One Monk of the Order of Saint Benedict

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The Word of God and the Body of God reveal each other -- the homily worships both.

September 17, 2006

For the Twenty-Fourth Ordinary Sunday of the Church Year

Mark 8:27-35

By this time in the Gospel the disciples have already seen Jesus cast out armies of devils, raise the dead to life, multiply a few loaves of bread on two occasions into enough to feed several thousand.
They have seen him walk on water and heal crowds of sick persons.
Today, he pokes them with two questions.
Who do PEOPLE say that I am?

Who do YOU say that I am?

They start to give a few answers.
The answer he finally accepts comes from Peter.
You are the Christ—
the Messiah—
the Anointed One.

This must be a great moment for the disciples.
Jesus is finally accepting from them the title of the wonder-working Messiah of God.
What a shock, then, as the Lord immediately turns the whole thing violently upside down on top of their heads!
Just when they have come to a moment of triumph with him, he begins to teach them that the Messiah “must suffer greatly” at the hands of the national and religious authorities, and he must “be killed.”
Peter rebukes Jesus for saying such things.
The Lord turns on Peter with violent words
Get behind me—
get out of my sight—
you Satan!

The Son of Man—
the Messiah—
must suffer greatly and be killed.

Many of the ancient and modern heresies in the history of Christianity are attempts to squirm past or squirm away from the notion that God has become a REAL MAN and now MUST suffer.
Even Saint Peter the First Pope squirmed.
Christ is true man and true God.
If he must suffer greatly and be killed, what does that tell us about God, and what does it tell us about man?
Before he was born a man of flesh and blood, God could not suffer.
Now that God is a man, he says that he must suffer greatly and be killed.
Why is this true?
HOW can it be true?
The search for answers can begin with the revelation that God is Love.
The LOVE-THAT-GOD-IS pours itself out forever and completely, without becoming empty and needing to be refilled.
GOD-WHO-IS-LOVE gives forever and completely, without ever becoming less or needing to have anything in return.
It is quite different with us human beings.
We have needs of body, mind and spirit— needs that must be met to some degree, or else injury and death do result.
Christ is God, giving away everything that he is and has.
At the same time, he is a man whose human needs must be met to some degree.
Precisely because he is THE-MAN-WHO-GIVES-HIMSELF-AWAY, holding nothing back for himself and taking nothing back for himself, he must suffer greatly and must die.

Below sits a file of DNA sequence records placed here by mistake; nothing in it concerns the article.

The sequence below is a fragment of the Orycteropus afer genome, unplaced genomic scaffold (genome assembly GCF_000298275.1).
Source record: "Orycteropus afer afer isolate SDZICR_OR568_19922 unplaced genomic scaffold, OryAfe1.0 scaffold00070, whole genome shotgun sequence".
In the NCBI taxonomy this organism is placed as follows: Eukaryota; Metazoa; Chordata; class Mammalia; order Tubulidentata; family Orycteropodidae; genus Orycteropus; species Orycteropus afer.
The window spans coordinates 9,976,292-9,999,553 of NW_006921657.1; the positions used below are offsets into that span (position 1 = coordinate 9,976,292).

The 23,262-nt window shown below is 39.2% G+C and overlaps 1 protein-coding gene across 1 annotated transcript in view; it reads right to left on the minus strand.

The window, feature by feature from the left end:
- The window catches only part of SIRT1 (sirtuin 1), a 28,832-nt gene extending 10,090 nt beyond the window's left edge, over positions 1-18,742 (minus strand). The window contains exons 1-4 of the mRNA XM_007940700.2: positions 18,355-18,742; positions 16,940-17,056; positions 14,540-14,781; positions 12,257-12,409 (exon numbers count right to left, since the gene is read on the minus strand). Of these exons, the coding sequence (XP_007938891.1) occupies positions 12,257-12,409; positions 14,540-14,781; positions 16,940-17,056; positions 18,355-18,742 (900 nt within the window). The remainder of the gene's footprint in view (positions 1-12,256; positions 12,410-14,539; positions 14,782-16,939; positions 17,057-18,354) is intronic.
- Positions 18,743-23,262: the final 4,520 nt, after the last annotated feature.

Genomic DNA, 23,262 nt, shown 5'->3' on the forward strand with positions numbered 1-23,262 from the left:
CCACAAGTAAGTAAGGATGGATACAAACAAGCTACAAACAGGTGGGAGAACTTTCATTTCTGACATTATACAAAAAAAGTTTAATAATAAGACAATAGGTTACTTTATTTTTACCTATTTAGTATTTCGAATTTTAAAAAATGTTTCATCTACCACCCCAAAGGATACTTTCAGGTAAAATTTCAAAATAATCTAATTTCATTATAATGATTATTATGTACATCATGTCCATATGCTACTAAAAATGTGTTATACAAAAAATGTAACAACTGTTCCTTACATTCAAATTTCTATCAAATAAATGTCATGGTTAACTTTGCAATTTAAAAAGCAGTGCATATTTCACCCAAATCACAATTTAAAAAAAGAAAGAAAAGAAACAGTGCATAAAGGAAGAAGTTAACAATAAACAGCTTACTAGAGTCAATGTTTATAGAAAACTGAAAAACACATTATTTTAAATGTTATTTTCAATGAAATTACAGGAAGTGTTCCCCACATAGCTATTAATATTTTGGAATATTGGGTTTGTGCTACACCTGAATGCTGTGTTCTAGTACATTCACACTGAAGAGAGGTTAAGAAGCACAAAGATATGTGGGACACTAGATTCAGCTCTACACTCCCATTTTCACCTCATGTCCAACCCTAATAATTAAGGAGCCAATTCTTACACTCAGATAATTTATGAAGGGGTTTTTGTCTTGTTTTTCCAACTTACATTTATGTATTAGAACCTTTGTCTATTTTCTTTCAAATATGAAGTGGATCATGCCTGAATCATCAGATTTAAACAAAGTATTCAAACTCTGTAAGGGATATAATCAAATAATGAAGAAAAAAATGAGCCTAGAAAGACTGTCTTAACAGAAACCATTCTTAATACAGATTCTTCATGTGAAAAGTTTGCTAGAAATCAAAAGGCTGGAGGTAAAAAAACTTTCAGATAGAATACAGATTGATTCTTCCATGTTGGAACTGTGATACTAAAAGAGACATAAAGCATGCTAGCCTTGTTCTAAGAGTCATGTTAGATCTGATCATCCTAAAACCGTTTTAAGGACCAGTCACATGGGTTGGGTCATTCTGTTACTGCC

Christ’s suffering unto death shows that he truly is God.
His suffering unto death shows WHAT True Love is.
It shows HOW True Love is.
It shows WHO True Love is.
Today in his Gospel, True Love in Person tells us that if we choose to follow him in the way of love, we, too, must carry a cross and “suffer much”.
Without suffering, at least in some form of self-denial, there is no true love in us.
Christ’s suffering unto death shows that when a man accepts suffering freely and willingly, he becomes a SIGN, an INSTRUMENT and a PRESENCE of God who is Love.
That is our true human destiny, our true human vocation: Love.
Not false self-fulfillment, not the self-centered and self-enclosed satisfaction of our needs!
Our true human vocation and destiny is love: the giving away of ourselves, even to the point of deliberate self-denial, so that the borders of our sinful self-centeredness begin to be broken open by love and grace for the sake of true and divine freedom.
That is what the Lord teaches us in his Gospel today.
Whoever wishes to save his life will lose it,
but whoever loses his life for my sake—
FOR THE SAKE OF LOVE—
will find his life—
will save it.

Christ our God chose to suffer and die.
We, when we suffer, have an opportunity to be Godlike.
We are free to Love.
To refuse to suffer when Love requires it is to be a Satan, and Christ will tell us to get out of his sight.
However, suffering itself is not our vocation.
It is not our destiny.
Our vocation is freedom and love.
Our final destiny is freedom and love.
Until freedom and love reach their full birth with the Return of Christ, suffering will remain the most challenging and the most powerful opportunity to exercise our freedom, and to submit to the ways of Love.
In his Gospel, Christ tells us he will return…
… with his Father’s glory
accompanied by his angels.
When he does
he will repay each man
according to his conduct…

… his conduct either as a lover or as a Satan.
If we wish to be with the Lord,
we must deny our very selves,
take up our crosses,
and begin to follow in his footsteps.
Whoever would save his life
will lose it,
but whoever loses his life
for the Lord’s sake
will find it—
save it.
There is, then, for those who follow Christ, a meaning, a purpose and hope in suffering.
Here and now in his Eucharist, Christ the Son of God— Love Incarnate whom we follow— takes up his cross, breaks and pours himself out and gives himself away for us and for our salvation.
In this, he gives us life, love and true freedom.
Let us give thanks to the Lord our God!

UT IN OMNIBUS GLORIFICETUR DEUS
That God Be Glorified in All







1 Comments:

Anonymous Bob Farrell said...

In reading this in class last week, I told my 7th graders St. Peter is the "Babe Ruth" of the apostles - "HOME RUN"...YAY!...strike out!!!...booo. An analogy we'll get to see numerous times in the Gospels and Acts.

Good thing to keep in mind as we strike out often during life.

10:47 AM  

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